Linguists in the UK say 'th' sounds in English are disappearing

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The Queen's English as spoken in the UK is under attack by immigrants, computers, American television, and youths. Or should we say yoofs? In a report published Thursday, linguistic experts at the University of York predict major changes in Brits' pronunciation of the English language by 2066, the Sun reports.

According to the Telegraph, those changes include the complete disappearance of the voiced dental nonsibliant fricative, also known as the "th" sound. It will be replaced with the "f," "d," and "v" sounds, so "thick" becomes "fick" and "mother" becomes "muvver." Other changes include words like "cute" and "beauty" becoming "coot" and "booty," the "w" and "r" sounds becoming indistinguishable, and the dropping of "l" sounds at the end of words.


Researchers studied 50 years of language recordings and current social media to make their predictions, which the Guardian sums up in a sentence: "I totes fink that car is a booty." (Your Newser editors have no idea why the newspaper didn't change "that" to "dat" in dat example.) Researchers believe the changes will be spurred on by immigrants, who have a hard time pronouncing the "th" sound; the increased use of voice command; the prevalence of the American accent in pop culture; and the fact that most computers are developed in California.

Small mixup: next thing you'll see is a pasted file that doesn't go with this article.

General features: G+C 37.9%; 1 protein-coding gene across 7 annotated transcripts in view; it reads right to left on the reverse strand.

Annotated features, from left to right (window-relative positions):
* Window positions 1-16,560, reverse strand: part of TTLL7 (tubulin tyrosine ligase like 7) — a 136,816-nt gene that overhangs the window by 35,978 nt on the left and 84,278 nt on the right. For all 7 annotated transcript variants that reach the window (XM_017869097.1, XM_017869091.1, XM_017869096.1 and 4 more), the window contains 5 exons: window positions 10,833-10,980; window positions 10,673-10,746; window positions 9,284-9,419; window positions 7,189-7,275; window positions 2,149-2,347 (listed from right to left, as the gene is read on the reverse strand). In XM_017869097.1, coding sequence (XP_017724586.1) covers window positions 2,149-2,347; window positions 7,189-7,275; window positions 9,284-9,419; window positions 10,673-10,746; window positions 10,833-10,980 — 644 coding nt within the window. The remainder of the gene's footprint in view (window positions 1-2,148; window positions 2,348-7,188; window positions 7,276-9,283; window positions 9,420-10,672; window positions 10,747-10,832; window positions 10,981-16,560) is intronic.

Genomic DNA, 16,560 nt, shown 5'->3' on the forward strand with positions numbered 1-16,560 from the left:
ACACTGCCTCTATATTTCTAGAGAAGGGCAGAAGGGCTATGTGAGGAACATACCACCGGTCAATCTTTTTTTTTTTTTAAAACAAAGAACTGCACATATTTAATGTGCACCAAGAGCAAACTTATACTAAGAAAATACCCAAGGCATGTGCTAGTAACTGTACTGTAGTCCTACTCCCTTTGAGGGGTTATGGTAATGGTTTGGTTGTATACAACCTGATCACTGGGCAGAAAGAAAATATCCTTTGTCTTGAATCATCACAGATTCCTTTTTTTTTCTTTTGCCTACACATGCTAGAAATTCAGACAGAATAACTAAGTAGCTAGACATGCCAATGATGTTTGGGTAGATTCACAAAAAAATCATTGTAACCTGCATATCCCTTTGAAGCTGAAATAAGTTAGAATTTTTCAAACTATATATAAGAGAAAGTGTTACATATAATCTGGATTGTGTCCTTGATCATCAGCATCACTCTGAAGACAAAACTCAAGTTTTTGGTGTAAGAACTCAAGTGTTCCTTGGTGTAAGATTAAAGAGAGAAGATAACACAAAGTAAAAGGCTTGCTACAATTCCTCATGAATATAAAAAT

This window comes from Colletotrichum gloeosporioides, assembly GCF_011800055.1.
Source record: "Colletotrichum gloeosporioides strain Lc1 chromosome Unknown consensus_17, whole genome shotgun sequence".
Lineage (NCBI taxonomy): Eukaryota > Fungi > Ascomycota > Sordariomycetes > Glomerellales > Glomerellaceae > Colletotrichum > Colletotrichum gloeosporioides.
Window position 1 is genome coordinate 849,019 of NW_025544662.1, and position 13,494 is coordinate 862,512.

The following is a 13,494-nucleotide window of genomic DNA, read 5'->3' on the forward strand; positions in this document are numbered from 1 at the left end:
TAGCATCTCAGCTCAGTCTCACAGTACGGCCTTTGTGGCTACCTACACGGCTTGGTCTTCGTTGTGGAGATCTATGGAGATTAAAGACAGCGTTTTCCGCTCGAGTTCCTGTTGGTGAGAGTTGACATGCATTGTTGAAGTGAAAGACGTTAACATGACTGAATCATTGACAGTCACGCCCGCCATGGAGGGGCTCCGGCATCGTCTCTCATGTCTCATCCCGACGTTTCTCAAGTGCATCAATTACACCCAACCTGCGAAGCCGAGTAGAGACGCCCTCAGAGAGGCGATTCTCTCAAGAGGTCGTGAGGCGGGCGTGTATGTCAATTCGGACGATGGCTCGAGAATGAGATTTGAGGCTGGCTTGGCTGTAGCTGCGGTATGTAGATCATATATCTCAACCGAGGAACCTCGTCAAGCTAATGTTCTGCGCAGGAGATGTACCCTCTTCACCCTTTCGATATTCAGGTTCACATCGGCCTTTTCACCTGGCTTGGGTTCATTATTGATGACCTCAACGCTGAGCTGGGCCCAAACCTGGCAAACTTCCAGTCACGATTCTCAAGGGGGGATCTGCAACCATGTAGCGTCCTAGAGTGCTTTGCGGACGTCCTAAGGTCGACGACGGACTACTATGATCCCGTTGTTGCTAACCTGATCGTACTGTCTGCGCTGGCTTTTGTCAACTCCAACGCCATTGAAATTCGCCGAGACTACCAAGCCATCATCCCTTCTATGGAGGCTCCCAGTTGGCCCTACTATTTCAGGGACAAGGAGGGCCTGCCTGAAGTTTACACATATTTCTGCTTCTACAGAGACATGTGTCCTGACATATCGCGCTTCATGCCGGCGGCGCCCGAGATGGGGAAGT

They found that in 50 years, age—not class—will be the biggest determinant of how people speak. “The Queen’s English spoken by Prince George as he grows up is not going to be the same as the Queen’s English spoken by the Queen," RT quotes the study's author as saying. (A Texas woman came out of surgery with a British accent.)

This article originally appeared on Newser: Enjoy Your 'Th' Sounds Now, They'll Be Gone by 2066